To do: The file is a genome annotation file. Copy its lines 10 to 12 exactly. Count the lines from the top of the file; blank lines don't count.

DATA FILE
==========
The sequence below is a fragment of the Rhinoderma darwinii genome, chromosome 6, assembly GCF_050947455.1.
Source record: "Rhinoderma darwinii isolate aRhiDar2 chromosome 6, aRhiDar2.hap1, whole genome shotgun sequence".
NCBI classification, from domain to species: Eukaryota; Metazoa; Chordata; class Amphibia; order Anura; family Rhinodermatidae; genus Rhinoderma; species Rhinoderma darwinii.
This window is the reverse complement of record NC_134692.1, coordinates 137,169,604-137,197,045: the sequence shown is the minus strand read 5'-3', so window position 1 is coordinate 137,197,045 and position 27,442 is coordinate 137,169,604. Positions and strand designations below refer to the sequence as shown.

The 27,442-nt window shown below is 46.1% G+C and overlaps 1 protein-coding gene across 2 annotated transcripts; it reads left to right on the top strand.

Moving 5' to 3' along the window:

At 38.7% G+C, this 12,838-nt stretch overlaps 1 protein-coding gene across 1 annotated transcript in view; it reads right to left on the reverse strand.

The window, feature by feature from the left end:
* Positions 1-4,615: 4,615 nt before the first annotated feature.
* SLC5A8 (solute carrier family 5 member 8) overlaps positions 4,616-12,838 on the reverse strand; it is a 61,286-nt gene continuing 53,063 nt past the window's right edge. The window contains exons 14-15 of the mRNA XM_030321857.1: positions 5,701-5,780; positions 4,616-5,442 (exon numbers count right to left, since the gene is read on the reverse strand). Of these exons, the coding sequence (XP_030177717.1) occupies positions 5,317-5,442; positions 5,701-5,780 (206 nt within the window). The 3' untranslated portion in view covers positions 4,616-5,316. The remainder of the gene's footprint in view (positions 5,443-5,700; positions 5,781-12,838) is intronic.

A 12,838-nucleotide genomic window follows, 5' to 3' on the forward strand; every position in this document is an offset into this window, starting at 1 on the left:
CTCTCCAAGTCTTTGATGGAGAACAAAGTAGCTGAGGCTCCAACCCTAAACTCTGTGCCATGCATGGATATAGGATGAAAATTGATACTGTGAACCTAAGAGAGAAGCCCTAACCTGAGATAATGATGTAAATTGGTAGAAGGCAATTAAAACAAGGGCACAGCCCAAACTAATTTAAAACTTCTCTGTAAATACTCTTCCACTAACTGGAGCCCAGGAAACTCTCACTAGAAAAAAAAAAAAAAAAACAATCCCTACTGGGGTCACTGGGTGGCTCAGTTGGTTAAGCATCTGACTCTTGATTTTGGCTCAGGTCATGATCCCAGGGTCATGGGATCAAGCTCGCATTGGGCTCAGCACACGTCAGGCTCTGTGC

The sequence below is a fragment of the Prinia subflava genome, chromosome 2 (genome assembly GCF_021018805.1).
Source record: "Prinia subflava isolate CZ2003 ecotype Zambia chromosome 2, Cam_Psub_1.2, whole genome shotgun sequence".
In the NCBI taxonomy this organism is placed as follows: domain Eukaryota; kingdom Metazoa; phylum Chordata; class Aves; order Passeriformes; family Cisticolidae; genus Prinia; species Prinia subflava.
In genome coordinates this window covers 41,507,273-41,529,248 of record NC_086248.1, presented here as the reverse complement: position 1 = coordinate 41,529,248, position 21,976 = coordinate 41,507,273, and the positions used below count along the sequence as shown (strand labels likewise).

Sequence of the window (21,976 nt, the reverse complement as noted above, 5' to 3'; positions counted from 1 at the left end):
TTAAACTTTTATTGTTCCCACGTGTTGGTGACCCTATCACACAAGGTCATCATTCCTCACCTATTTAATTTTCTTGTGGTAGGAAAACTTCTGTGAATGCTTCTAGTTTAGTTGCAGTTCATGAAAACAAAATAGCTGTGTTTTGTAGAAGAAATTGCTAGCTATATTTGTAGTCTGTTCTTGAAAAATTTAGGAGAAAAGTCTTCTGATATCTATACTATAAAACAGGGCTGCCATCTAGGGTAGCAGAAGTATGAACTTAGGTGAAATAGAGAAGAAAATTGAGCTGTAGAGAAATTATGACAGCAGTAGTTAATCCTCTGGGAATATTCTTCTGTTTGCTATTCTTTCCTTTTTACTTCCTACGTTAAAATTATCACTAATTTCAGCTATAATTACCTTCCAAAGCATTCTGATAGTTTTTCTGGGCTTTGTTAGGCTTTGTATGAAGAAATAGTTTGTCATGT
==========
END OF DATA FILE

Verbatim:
* SLC5A8 (solute carrier family 5 member 8) overlaps positions 4,616-12,838 on the reverse strand; it is a 61,286-nt gene continuing 53,063 nt past the window's right edge. The window contains exons 14-15 of the mRNA XM_030321857.1: positions 5,701-5,780; positions 4,616-5,442 (exon numbers count right to left, since the gene is read on the reverse strand). Of these exons, the coding sequence (XP_030177717.1) occupies positions 5,317-5,442; positions 5,701-5,780 (206 nt within the window). The 3' untranslated portion in view covers positions 4,616-5,316. The remainder of the gene's footprint in view (positions 5,443-5,700; positions 5,781-12,838) is intronic.

A 12,838-nucleotide genomic window follows, 5' to 3' on the forward strand; every position in this document is an offset into this window, starting at 1 on the left:
CTCTCCAAGTCTTTGATGGAGAACAAAGTAGCTGAGGCTCCAACCCTAAACTCTGTGCCATGCATGGATATAGGATGAAAATTGATACTGTGAACCTAAGAGAGAAGCCCTAACCTGAGATAATGATGTAAATTGGTAGAAGGCAATTAAAACAAGGGCACAGCCCAAACTAATTTAAAACTTCTCTGTAAATACTCTTCCACTAACTGGAGCCCAGGAAACTCTCACTAGAAAAAAAAAAAAAAAAACAATCCCTACTGGGGTCACTGGGTGGCTCAGTTGGTTAAGCATCTGACTCTTGATTTTGGCTCAGGTCATGATCCCAGGGTCATGGGATCAAGCTCGCATTGGGCTCAGCACACGTCAGGCTCTGTGC